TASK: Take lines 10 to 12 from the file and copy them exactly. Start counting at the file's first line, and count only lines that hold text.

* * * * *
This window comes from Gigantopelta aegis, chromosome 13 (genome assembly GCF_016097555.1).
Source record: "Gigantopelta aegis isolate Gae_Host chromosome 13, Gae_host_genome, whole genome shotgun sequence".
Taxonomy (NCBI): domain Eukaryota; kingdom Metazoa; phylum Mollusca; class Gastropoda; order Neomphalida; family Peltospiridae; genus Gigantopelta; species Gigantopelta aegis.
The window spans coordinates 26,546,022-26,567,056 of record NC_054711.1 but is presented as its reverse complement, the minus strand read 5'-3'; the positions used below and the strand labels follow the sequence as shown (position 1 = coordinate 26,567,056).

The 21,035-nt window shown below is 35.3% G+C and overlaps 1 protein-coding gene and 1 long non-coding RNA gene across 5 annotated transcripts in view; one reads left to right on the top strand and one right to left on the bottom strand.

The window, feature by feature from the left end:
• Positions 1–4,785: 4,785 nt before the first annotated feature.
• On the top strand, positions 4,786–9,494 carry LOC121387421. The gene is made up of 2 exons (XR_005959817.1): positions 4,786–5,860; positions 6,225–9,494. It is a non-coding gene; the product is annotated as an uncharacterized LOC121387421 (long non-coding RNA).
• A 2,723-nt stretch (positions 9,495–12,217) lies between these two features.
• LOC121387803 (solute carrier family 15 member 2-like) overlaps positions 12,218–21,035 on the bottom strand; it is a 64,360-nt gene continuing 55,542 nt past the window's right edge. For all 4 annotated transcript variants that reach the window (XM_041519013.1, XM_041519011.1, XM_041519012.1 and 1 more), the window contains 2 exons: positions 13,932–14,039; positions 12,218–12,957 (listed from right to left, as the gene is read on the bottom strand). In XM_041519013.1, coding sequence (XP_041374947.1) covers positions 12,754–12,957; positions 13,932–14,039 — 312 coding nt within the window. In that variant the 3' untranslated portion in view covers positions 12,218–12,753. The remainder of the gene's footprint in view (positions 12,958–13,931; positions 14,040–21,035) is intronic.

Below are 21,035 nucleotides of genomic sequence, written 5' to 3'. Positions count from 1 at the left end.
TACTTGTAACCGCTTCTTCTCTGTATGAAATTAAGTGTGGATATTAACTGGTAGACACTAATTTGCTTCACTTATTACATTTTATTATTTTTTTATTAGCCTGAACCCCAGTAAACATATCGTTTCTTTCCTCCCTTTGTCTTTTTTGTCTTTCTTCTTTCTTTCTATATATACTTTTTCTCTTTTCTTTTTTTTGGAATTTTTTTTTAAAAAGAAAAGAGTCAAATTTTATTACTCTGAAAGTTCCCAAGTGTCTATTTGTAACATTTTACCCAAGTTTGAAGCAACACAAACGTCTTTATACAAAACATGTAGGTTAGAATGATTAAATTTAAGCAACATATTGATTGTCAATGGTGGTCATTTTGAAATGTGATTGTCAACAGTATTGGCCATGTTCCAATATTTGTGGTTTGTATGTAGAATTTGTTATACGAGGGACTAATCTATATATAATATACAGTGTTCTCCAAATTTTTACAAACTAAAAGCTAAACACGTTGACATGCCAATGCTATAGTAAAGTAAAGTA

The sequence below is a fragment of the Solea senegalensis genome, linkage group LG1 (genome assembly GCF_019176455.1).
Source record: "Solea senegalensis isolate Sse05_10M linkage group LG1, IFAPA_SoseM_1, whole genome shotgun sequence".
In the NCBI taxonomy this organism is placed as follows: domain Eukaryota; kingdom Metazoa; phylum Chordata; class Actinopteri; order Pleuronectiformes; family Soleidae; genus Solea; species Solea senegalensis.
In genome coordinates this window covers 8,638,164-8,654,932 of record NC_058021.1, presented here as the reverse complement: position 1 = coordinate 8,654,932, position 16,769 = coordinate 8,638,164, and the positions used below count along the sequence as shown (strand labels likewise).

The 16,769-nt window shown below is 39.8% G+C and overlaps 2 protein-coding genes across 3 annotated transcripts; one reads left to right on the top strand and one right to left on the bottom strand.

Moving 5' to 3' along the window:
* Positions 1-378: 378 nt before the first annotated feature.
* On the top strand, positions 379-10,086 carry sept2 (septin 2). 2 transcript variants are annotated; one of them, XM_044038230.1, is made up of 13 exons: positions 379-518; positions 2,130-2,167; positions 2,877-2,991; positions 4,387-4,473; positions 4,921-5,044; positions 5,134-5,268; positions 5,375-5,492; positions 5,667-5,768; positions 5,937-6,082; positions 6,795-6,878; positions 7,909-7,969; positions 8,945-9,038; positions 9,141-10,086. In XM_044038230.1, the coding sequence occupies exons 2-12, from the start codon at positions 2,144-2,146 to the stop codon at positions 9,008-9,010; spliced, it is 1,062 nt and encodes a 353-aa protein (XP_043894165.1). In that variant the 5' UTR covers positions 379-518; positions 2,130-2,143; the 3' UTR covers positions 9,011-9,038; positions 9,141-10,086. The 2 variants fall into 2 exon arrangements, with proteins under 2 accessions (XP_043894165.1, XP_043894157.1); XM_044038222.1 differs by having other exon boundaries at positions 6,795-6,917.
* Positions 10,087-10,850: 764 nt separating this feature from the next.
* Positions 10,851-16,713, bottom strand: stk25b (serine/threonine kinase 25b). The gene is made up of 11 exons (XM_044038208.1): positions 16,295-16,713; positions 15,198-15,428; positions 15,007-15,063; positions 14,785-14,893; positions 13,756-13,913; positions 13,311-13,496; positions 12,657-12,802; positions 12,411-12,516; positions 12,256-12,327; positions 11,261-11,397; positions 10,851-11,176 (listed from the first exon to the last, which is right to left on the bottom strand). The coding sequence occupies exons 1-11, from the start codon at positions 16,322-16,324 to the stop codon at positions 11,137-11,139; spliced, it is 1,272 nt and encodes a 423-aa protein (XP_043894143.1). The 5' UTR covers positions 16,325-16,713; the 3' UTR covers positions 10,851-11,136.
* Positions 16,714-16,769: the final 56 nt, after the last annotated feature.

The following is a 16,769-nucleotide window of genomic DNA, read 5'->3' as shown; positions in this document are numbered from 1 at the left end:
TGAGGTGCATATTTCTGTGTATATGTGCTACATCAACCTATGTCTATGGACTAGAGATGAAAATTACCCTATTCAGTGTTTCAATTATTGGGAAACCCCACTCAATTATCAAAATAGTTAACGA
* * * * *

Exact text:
• LOC121387803 (solute carrier family 15 member 2-like) overlaps positions 12,218–21,035 on the bottom strand; it is a 64,360-nt gene continuing 55,542 nt past the window's right edge. For all 4 annotated transcript variants that reach the window (XM_041519013.1, XM_041519011.1, XM_041519012.1 and 1 more), the window contains 2 exons: positions 13,932–14,039; positions 12,218–12,957 (listed from right to left, as the gene is read on the bottom strand). In XM_041519013.1, coding sequence (XP_041374947.1) covers positions 12,754–12,957; positions 13,932–14,039 — 312 coding nt within the window. In that variant the 3' untranslated portion in view covers positions 12,218–12,753. The remainder of the gene's footprint in view (positions 12,958–13,931; positions 14,040–21,035) is intronic.

Below are 21,035 nucleotides of genomic sequence, written 5' to 3'. Positions count from 1 at the left end.
TACTTGTAACCGCTTCTTCTCTGTATGAAATTAAGTGTGGATATTAACTGGTAGACACTAATTTGCTTCACTTATTACATTTTATTATTTTTTTATTAGCCTGAACCCCAGTAAACATATCGTTTCTTTCCTCCCTTTGTCTTTTTTGTCTTTCTTCTTTCTTTCTATATATACTTTTTCTCTTTTCTTTTTTTTGGAATTTTTTTTTAAAAAGAAAAGAGTCAAATTTTATTACTCTGAAAGTTCCCAAGTGTCTATTTGTAACATTTTACCCAAGTTTGAAGCAACACAAACGTCTTTATACAAAACATGTAGGTTAGAATGATTAAATTTAAGCAACATATTGATTGTCAATGGTGGTCATTTTGAAATGTGATTGTCAACAGTATTGGCCATGTTCCAATATTTGTGGTTTGTATGTAGAATTTGTTATACGAGGGACTAATCTATATATAATATACAGTGTTCTCCAAATTTTTACAAACTAAAAGCTAAACACGTTGACATGCCAATGCTATAGTAAAGTAAAGTA